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Anatomy of the Brachial Plexus in Infant - Medical Illustration, Human Anatomy Drawing
 
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Anatomy of the Brachial Plexus in Infant
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Anatomy of the Brachial Plexus in Infant - Medical Illustration, Human Anatomy Drawing
This medical exhibit depicts the anatomy of the brachial plexus in an infant from an anterior (front) view. A head and torso of the baby are shown with a schematic view of the spinal cord and nerve roots for C5, C6, C7, C8 and T1. In addition, there are corresponding color-coded areas showing the regions of the shoulder, arms and upper thorax affected by damage to the nerve roots, as is seen in a shoulder dystocia birth injury during delivery.
What is a Brachial Plexus Injury?\r\nThe brachial plexus is a network of nerves that conducts signals from the spine to the shoulder, arm, and hand. Brachial plexus injuries are caused by damage to those nerves. Symptoms may include a limp or paralyzed arm, lack of muscle control in the arm, hand, or wrist, and lack of feeling or sensation in the arm or hand. Although injuries can occur at any time, many brachial plexus injuries happen during birth: the baby’s shoulders may become impacted during the birth process causing the brachial plexus nerves to stretch or tear. There are four types of brachial plexus injuries: avulsion, the most severe type, in which the nerve is torn from the spine; rupture, in which the nerve is torn but not at the spinal attachment; neuroma, in which the nerve has tried to heal itself but scar tissue has grown around the injury, putting pressure on the injured nerve and preventing the nerve from conducting signals to the muscles; and neuropraxia or stretch, in which the nerve has been damaged but not torn. Neuropraxia is the most common type of brachial plexus injury.\r\n\r\nIs there any treatment?\r\nSome brachial plexus injuries may heal without treatment. Many children improve or recover by 3 to 4 months of age. Treatment for brachial plexus injuries includes occupational or physical therapy and, in some cases, surgery.\r\n\r\nWhat is the prognosis?\r\nThe site and type of brachial plexus injury determine the prognosis. For avulsion and rupture injuries there is no potential for recovery unless surgical reconnection is made in a timely manner. For neuroma and neuropraxia injuries the potential for recovery varies. Most patients with neuropraxia injuries recover spontaneously with a 90-100% return of function.\r\n\r\nWhat research is being done?\r\nThe NINDS conducts and supports research on injuries to organs and networks within the nervous system, such as the brachial plexus. Much of this research is aimed at finding ways to prevent and treat these disorders. \r\n\r\nSource: The National Institute of Neurological Disorders and Stroke\r\nNational Institutes of Health, May 2, 2003.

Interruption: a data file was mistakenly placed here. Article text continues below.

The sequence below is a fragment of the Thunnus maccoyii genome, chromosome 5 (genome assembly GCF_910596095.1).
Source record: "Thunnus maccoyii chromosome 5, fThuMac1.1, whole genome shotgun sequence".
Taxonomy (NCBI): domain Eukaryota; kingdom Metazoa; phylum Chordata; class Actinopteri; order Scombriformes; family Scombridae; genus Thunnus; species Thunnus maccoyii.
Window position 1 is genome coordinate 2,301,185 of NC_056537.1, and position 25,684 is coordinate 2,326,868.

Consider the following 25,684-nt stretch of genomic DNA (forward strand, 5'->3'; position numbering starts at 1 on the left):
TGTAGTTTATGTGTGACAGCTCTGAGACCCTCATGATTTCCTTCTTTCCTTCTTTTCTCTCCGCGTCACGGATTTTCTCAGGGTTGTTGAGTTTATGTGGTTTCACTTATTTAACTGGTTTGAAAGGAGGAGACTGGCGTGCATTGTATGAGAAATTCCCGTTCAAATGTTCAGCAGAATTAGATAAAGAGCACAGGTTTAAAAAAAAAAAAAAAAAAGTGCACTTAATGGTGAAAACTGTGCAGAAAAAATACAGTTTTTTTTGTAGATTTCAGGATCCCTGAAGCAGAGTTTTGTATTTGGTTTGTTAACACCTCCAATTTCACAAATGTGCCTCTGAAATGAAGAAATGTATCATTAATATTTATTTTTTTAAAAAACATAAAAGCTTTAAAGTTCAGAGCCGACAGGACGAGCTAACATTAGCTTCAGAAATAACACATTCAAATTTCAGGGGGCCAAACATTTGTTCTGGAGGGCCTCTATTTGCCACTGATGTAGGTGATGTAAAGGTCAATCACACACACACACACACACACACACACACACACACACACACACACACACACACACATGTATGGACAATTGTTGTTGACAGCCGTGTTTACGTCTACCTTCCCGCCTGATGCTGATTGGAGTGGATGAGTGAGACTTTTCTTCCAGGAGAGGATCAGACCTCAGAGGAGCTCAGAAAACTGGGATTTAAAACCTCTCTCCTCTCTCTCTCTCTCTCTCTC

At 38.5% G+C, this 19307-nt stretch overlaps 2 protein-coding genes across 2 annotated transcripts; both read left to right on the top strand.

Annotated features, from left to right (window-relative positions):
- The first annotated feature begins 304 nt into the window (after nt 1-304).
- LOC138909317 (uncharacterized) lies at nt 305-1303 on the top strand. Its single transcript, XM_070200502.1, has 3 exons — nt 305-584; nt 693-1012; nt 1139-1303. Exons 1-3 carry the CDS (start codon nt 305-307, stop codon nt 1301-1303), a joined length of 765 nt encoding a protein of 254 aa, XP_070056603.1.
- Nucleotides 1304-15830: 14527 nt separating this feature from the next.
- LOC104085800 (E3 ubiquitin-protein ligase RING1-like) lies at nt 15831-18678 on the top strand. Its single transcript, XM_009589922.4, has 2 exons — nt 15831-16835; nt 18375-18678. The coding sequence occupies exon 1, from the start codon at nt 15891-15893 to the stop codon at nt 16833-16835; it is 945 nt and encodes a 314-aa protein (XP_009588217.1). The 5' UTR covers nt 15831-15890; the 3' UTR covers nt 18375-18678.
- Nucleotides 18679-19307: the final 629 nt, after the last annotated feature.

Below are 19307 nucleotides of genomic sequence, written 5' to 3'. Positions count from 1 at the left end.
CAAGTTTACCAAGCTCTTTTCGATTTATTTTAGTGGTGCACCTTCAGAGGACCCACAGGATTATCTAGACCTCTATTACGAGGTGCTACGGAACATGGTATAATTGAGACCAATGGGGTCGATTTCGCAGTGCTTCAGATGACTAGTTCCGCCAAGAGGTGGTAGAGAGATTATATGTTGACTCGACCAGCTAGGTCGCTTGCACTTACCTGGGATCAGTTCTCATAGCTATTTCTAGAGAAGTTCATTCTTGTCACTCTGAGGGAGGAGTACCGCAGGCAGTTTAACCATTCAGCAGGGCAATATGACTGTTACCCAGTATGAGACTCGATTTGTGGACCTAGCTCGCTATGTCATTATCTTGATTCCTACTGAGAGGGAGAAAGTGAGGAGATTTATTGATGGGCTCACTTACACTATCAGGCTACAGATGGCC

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What attorneys say about MLA and The Doe Report:
"[Your staff] was extremely efficient, cooperative and gracious and [their] efforts produced a demonstrative exhibit that we used effectively throughout our trial. The jury verdict of $3,165,000.00 was, in no small measure, due to the impact of the demonstrative evidence. You may be sure that we will call again."

David J. Dean
Sullivan Papain Block McGrath & Cannavo, P.C.
New York, NY

"Thank you for the wonderful illustrations. The case resulted in a defense verdict last Friday. I know [our medical expert witness] presented some challenges for you and I appreciate how you were able to work with him."

Robert F. Donnelly
Goodman Allen & Filetti, PLLC
Richmond, VA

"There is nothing like a great graphic depicting the real nature and extent of a victim's injuries to get full value for your client. I use Medical Legal Art for mediations as well as trial."

Geoff Wells
Greene, Broillet, Panish & Wheeler
Santa Monica, CA

"We got a defense verdict yesterday! Your exhibit was extremely helpful in showing the jury how unlikely it is to damage all four of the nerve branches which control the sense of taste."

Karen M. Talbot
Silverman Bernheim & Vogel, P.C.
Philadeplphia, PA













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